27 May 2015
Formal partnership to establish a new optics and photonics research hub in the Canadian city is signed.
Senior representatives from the University of Ottawa and Germany's Max Planck Society have signed a memorandum of understanding to establish a new research center in the Canadian city dedicated to cutting-edge optics and photonics.
The Centre for Extreme and Quantum Photonics, which will become just the third Max Planck institution in North America, is set to hook up two of the world’s leading photonics research teams.
Among the principal researchers involved in the new center are the attosecond physicist Paul Corkum, nonlinear optics expert Robert Boyd, and surface plasmon specialist Pierre Berini - all based in Ottawa.
Joining them from the Max Planck Society's Institute for the Science of Light in Erlangen will be Gerd Leuchs, photonic crystal fiber pioneer Philip Russell, and Vahid Sandoghar. The Erlangen institute is one of the Max Planck Society’s newest, having been founded in January 2009.
Signing the memorandum of understanding, University of Ottawa vice president for research Mona Nemer said: “The University and the Max Planck Society are both internationally renowned for research excellence in photonics. Deepening our ties means we will foster greater scientific exchange, produce highly qualified people and develop solutions to real-world problems.”
She was joined by Allan Rock, the University of Ottawa president, and Ferdi Schüth, vice president of the Max Planck Society, for the signing ceremony.
International exchanges for young researchers
Among the expected activities of the new center will be the development of very high intensity laser sources for advanced materials processing, quantum photonics for secure data transmission over optical fiber systems, and the fabrication of new devices for use in both classical and quantum photonics.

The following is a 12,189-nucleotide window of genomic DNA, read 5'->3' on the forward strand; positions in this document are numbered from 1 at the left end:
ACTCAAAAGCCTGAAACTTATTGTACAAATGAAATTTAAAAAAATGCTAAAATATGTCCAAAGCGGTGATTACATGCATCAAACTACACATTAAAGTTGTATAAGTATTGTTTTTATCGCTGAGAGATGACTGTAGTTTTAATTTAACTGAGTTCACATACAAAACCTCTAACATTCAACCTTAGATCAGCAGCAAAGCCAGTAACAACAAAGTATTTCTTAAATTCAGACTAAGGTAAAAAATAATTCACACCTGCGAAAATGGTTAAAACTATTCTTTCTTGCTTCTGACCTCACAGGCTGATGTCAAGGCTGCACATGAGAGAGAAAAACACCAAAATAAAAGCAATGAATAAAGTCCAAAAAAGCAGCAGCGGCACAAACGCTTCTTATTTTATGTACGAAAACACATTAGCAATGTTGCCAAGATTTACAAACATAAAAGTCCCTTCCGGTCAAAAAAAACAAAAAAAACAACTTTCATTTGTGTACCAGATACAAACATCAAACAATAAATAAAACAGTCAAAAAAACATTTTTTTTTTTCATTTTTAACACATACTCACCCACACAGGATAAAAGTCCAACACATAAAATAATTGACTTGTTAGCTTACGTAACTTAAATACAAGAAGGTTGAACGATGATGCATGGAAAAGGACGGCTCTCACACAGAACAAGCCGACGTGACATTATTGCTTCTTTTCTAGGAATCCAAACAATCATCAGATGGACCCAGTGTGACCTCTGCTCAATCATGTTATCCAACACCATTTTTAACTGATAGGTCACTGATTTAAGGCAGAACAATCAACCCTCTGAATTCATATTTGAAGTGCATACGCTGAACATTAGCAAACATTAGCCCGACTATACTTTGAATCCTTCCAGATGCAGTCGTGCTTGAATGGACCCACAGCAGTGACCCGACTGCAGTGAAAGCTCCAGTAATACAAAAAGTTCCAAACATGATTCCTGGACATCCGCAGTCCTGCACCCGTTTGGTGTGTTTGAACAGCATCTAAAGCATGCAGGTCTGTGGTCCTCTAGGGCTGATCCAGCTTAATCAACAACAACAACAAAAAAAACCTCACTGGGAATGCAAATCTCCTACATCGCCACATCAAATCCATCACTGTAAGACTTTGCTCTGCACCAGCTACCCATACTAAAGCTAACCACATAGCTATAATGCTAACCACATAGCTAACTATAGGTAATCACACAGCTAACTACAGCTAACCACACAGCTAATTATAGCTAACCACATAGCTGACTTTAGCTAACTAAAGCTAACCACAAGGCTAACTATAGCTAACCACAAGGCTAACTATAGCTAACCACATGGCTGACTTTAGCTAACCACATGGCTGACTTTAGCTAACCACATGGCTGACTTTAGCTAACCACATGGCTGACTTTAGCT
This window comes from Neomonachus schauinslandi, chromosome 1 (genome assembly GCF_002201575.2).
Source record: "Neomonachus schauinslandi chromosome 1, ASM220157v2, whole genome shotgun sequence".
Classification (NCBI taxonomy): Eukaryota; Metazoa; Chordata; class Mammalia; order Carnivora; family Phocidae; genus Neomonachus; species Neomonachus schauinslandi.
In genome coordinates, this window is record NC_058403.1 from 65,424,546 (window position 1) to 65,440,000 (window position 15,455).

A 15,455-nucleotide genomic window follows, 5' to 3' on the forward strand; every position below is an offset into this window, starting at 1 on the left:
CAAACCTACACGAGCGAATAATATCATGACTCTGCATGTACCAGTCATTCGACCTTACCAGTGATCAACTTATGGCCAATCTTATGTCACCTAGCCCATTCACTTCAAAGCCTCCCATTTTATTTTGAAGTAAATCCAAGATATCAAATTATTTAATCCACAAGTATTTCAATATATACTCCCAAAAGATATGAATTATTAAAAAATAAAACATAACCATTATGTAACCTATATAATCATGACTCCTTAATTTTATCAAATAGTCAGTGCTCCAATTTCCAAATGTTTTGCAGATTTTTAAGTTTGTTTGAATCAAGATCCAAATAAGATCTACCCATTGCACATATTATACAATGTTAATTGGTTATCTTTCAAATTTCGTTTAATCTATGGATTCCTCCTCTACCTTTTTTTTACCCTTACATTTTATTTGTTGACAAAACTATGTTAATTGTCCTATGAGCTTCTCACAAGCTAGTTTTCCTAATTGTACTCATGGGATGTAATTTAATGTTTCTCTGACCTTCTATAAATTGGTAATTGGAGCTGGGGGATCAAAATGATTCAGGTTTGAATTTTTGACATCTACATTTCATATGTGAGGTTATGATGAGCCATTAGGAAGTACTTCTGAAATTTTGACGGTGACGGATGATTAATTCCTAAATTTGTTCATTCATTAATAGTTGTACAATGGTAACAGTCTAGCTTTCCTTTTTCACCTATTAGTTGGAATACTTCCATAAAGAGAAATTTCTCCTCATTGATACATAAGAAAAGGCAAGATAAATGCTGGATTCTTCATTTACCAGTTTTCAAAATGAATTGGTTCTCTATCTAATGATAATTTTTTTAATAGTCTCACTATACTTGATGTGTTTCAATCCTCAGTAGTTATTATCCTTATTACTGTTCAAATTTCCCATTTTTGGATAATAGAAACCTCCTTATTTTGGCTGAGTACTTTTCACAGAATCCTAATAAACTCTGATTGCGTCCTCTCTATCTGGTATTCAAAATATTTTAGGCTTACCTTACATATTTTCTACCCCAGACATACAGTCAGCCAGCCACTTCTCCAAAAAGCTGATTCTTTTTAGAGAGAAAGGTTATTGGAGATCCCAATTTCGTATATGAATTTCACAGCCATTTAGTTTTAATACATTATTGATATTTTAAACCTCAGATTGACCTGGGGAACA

However, the partners add that the cornerstone of the effort will be to provide young researchers with international exchanges between the two world-leading institutes in Canada and Germany, giving them the opportunity to explore different scientific cultures at an early stage of their professional development.
Attending the signing ceremony Eugene Arthurs, CEO of the optics and photonics society (and optics.org publisher) SPIE, said: “SPIE welcomes this important partnership, and congratulates the university and the Max Planck Society for their influence on photonics research across Canada and all of North America.”
He added: “The new center will generate many downstream benefits, beginning with a higher awareness among decision makers of the key role of photonics in our daily lives.”
Back in 2012, the University of Ottawa unveiled ambitious plans to establish itself as a "photonics world capital", partly through the construction of an Advanced Research Complex (ARC) to house state-of-the-art photonics and geoscience laboratories.
The Ottawa location is also synonymous with some of the biggest names in commercial photonics, with companies including JDSU, Cisco Systems and Ciena having close ties with the area.